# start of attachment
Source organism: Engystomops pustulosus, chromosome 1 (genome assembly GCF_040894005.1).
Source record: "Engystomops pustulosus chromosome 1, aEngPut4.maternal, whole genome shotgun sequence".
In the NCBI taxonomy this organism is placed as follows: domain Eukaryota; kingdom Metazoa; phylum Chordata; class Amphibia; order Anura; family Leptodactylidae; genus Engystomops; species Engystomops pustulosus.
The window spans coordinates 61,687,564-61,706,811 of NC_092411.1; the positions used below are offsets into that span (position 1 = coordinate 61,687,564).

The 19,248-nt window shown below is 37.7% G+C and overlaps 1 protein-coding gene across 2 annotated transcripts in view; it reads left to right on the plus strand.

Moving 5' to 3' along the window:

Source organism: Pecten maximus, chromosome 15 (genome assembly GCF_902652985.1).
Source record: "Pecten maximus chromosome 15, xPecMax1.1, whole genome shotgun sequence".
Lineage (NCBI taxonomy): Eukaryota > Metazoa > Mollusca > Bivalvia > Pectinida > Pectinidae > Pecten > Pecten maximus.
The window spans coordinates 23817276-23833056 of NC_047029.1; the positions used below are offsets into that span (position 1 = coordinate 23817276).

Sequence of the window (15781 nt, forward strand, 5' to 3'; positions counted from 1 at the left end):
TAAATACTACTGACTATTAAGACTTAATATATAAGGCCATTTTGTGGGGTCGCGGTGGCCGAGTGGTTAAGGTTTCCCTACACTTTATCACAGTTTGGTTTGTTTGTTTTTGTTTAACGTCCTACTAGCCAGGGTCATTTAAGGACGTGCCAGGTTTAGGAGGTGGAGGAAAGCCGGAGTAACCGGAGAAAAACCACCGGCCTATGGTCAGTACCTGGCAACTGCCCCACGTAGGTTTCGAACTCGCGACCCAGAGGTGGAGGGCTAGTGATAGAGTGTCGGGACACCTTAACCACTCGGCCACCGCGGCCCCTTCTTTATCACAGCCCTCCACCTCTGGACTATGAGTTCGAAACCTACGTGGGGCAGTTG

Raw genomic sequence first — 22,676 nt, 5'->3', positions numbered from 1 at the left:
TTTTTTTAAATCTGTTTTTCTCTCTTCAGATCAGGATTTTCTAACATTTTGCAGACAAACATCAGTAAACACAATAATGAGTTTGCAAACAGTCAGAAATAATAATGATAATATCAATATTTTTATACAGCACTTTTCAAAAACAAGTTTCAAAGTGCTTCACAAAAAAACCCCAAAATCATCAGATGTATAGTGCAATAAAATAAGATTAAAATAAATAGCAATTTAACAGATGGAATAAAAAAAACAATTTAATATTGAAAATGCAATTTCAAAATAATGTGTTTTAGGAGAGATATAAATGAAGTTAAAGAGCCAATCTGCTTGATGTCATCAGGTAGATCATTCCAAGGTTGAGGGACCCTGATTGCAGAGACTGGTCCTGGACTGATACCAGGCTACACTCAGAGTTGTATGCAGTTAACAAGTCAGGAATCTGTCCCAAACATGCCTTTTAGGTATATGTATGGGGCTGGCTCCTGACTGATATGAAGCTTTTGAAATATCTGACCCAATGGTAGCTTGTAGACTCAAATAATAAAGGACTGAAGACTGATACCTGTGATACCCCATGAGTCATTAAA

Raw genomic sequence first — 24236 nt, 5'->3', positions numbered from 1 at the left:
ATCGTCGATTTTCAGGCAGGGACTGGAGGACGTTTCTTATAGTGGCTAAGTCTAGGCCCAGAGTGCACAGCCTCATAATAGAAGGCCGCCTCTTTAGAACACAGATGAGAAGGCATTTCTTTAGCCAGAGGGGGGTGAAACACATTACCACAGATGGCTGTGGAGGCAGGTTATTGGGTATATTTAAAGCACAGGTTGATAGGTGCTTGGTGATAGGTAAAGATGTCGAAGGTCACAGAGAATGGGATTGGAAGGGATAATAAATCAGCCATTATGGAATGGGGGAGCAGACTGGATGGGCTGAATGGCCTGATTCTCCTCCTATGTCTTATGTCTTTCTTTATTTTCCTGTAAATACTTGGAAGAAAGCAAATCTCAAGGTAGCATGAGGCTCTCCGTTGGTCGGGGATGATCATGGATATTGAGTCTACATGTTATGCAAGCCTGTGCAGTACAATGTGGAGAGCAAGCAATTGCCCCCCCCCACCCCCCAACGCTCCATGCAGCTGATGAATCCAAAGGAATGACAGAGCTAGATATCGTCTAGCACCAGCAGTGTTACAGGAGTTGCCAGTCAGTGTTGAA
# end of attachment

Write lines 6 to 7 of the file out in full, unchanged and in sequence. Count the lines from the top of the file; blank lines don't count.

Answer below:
Moving 5' to 3' along the window:

Source organism: Pecten maximus, chromosome 15 (genome assembly GCF_902652985.1).